As I have stated before, I wish to consult for automotive dealers who need help in their parts departments. I have 30 years of experience as a parts manager in dealerships. This will be the first of several articles that I plan to post over the next few months. My contact information is: firstname.lastname@example.org or 253-561-3698.
Have short and long-range objectives been established? Is there a prioritized plan to achieve them? Does everyone know they’re part in contributing to the end product?
Goal setting is a powerful process to helps members of your team realize what and how they contribute to the overall success and profitability of your organization. Properly thought out they act as the road map to the future of your operations. The parts department depends on other departments as well as themselves to attain objectives and goals. Likewise, the service department depends on the parts department to manage many facets their operations.
For example, a service manager sets a goal of reducing the amount of time that technicians spend at the back counter obtaining parts in order to increase his shop efficiency and thus increase his gross income as well as profit. But he doesn’t tell the parts department. This will be a classic failure.
Everyone involved in the back counter transaction must be aware of the goal.
Each goal needs a specific, measureable, attainable, relevant, time-bound, (SMART). Study the process as it is and then decide how much you want to change it and set a timeline. For example:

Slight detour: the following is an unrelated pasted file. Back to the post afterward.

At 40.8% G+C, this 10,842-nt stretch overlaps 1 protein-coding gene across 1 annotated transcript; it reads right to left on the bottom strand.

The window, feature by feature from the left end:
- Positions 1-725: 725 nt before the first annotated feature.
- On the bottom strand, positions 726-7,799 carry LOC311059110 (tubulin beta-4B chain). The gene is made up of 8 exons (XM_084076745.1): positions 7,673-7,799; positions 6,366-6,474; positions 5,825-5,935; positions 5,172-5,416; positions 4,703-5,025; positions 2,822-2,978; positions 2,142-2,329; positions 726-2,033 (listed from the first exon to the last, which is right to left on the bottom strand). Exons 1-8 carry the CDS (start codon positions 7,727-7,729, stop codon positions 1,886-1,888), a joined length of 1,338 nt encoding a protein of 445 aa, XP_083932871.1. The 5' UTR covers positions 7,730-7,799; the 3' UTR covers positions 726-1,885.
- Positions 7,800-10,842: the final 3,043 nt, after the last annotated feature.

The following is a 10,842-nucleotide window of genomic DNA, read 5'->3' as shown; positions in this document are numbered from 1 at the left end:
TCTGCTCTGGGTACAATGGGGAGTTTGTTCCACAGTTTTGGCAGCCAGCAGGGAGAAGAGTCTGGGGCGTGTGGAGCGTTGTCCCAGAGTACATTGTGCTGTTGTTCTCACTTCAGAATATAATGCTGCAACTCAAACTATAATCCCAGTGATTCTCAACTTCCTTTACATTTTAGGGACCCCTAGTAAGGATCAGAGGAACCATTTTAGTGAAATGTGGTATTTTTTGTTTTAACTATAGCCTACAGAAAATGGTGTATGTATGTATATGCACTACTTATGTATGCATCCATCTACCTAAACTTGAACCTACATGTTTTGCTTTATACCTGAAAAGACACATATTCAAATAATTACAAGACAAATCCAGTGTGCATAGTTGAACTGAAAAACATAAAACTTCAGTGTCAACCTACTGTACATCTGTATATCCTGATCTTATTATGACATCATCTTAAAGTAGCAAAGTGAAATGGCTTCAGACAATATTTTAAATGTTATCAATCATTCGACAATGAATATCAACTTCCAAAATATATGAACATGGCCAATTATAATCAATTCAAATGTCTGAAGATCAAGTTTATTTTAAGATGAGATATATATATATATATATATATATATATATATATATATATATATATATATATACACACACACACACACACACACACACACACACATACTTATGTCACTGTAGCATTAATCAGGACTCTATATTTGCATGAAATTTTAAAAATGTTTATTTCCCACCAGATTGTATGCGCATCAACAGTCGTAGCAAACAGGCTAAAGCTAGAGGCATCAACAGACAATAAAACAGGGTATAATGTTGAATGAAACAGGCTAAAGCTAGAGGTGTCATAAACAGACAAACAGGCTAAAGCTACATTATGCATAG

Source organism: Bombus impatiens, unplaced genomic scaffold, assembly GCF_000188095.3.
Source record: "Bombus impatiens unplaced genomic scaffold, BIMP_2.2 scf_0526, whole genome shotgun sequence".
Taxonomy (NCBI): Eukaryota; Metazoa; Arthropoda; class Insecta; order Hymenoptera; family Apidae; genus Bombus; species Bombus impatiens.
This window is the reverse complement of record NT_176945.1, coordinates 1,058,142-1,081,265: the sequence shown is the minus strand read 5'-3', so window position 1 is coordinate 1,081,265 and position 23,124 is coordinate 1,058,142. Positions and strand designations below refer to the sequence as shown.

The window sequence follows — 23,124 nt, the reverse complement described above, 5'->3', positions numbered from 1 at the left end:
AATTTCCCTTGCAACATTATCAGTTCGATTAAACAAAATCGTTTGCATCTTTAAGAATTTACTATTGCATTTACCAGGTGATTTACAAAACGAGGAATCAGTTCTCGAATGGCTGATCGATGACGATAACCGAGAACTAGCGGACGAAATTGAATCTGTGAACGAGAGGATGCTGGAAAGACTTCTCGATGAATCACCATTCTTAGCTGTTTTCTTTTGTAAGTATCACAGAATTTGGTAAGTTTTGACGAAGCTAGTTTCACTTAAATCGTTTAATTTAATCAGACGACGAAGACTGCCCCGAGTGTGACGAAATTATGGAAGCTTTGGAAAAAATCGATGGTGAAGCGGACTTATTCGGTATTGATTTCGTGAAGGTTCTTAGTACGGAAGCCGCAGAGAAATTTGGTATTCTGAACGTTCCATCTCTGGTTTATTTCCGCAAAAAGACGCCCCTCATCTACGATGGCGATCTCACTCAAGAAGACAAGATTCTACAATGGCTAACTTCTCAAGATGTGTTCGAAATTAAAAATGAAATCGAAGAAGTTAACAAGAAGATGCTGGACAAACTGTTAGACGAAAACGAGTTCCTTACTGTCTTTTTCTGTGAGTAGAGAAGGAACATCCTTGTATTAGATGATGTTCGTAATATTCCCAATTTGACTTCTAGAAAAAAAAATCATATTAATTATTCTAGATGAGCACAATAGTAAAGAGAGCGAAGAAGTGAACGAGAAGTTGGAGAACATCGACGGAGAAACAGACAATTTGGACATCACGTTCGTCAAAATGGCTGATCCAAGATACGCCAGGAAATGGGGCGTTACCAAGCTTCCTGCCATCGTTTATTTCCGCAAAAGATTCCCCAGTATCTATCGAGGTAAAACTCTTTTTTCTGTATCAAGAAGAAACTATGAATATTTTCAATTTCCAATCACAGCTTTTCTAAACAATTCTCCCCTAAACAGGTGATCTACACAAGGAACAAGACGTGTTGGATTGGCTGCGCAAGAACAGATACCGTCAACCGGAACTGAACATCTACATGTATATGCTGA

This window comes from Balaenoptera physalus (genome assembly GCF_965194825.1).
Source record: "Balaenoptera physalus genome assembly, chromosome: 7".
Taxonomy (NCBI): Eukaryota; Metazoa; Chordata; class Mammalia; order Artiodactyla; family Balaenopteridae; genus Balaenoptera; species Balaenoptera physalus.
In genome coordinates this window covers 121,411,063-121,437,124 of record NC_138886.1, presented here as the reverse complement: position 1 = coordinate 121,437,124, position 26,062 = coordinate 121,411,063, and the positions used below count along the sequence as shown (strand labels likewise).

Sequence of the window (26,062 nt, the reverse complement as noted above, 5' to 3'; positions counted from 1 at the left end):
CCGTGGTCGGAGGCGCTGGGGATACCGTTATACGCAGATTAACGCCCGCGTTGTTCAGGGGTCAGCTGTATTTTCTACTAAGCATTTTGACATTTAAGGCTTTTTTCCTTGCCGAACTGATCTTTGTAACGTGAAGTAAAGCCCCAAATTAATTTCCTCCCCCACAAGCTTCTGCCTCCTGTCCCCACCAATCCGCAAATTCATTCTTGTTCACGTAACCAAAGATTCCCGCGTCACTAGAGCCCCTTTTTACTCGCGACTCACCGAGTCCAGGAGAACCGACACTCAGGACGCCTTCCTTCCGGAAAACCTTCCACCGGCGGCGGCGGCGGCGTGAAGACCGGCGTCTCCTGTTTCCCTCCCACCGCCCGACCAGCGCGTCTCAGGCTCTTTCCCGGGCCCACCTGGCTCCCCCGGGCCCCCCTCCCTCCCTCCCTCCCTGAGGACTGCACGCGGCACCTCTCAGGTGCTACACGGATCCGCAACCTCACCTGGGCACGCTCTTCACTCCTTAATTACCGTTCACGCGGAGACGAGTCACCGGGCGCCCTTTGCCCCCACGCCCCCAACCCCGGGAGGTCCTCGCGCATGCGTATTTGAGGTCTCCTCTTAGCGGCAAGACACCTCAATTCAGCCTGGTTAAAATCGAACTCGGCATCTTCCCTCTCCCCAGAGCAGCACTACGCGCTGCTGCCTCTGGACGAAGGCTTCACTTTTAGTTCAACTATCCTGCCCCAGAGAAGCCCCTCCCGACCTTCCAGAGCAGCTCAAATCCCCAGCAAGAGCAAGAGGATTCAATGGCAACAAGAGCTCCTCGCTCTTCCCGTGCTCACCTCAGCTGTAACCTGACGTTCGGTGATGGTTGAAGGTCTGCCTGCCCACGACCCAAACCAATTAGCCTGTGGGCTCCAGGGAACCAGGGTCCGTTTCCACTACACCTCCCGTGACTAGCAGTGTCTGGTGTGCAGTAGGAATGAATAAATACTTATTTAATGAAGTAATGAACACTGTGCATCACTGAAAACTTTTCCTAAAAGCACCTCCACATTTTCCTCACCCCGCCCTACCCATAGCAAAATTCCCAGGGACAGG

If we reduce the wait time for technicians by 30% by the end of April 2015, parts and service personnel will receive _______________.
We will reduce the wait times for technicians by 30% by the end of April.
First of all, they are specific and definitely measurable if you did your proper research before setting the goal. I don’t think anyone will disagree that they are attainable. They have a deadline and one of them offers something relevant to the personnel involved.
Now, by telling everyone involved what the goal is and helping to train them in ways to meet the goal we actually can obtain a 30% reduction by April 2015. Once processes are in place employees will become accustom to it and with guidance it will be come second nature and employees will look for ways to bring about change.
There are many ways to change processes for the better and goals is just one of them.
I’ll discuss setting financial goals next time